Energy poverty and public health: assesing the impacts from solid cook-fuel.

Energy Poverty: Global challenges and local solutions. New York: Oxford University Press, pp. 133-151.
ClimateChip Authors: 
Energy services are required for health; insufficient access to energy services constitutes a health risk. But energy supplies that are dirty, dangerous, and environmentally disruptive can lead to disease, injury, and death. About 2.8 billion people, mostly in developing countries, rely on solid fuels (wood, coal, charcoal, and dung) for household energy needs. Some 3.5 million people die prematurely each year from direct exposure to household air pollution from solid fuels. This chapter describes where solid fuel use occurs; emissions and exposures resulting from household fuel use; the range of health effects and burden of disease associated with solid fuel use; and options for interventions. Three-fifths of the world (spread across every possible cuisine and culture) already cooks with gas or electricity—the two forms of energy that most households aspire to have. For these ‘advanced’ fuels to be a viable solution for current solid fuel users, accessibility and affordability must be considerably improved.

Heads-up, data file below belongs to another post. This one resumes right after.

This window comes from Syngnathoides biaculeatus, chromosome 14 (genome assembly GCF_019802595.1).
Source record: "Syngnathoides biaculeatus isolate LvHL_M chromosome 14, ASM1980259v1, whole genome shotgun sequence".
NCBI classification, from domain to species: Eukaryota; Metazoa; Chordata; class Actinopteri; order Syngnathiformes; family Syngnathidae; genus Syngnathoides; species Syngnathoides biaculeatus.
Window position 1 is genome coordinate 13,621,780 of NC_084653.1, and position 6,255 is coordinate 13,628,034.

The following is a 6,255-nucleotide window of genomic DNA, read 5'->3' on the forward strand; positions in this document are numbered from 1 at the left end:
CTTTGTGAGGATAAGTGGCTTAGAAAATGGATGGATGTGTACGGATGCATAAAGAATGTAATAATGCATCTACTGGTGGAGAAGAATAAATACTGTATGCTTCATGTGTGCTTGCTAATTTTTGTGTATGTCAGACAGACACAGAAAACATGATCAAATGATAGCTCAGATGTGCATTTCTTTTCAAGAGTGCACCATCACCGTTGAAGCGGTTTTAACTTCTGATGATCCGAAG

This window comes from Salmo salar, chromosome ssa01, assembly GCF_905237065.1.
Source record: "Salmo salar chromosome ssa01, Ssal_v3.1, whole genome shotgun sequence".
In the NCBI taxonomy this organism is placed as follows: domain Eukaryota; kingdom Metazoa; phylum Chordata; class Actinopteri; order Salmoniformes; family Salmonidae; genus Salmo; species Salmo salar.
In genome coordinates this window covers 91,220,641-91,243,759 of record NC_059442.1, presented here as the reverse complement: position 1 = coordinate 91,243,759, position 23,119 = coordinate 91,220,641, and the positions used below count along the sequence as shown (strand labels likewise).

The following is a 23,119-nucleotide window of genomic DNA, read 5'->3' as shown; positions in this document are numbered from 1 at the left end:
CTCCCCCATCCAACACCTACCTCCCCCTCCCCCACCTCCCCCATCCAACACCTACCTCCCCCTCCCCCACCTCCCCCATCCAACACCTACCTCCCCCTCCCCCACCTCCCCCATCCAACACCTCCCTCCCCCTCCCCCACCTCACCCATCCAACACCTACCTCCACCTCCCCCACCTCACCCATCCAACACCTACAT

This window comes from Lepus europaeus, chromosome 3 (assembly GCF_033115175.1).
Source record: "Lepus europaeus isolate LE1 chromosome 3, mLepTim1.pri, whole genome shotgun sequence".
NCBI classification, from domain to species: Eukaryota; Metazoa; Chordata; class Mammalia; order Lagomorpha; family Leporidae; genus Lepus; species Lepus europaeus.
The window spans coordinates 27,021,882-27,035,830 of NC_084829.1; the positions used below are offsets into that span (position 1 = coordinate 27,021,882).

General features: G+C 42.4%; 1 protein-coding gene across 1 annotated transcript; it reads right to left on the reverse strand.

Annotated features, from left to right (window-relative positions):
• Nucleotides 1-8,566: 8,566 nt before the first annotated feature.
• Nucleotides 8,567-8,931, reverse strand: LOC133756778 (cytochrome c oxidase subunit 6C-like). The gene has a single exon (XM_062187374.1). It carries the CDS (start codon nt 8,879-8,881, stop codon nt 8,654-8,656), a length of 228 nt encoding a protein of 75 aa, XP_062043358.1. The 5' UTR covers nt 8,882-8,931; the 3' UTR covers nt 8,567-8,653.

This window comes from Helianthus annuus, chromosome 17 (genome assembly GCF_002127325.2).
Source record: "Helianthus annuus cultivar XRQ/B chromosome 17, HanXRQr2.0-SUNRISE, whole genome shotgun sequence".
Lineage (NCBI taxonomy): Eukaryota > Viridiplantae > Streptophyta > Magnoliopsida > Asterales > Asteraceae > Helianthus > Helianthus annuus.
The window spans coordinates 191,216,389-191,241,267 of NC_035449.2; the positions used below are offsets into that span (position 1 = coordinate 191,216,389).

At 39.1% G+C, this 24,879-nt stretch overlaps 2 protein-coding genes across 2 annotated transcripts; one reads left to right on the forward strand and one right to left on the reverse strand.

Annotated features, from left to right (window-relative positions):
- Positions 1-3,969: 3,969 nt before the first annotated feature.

Kalpana Balakrishnan Zoë Chafe Tord Kjellstrom Thomas E. McKone Kirk R. Smith. In (Eds) Antoine Halff, Benjamin K. Sovacool, and Jon Rozhon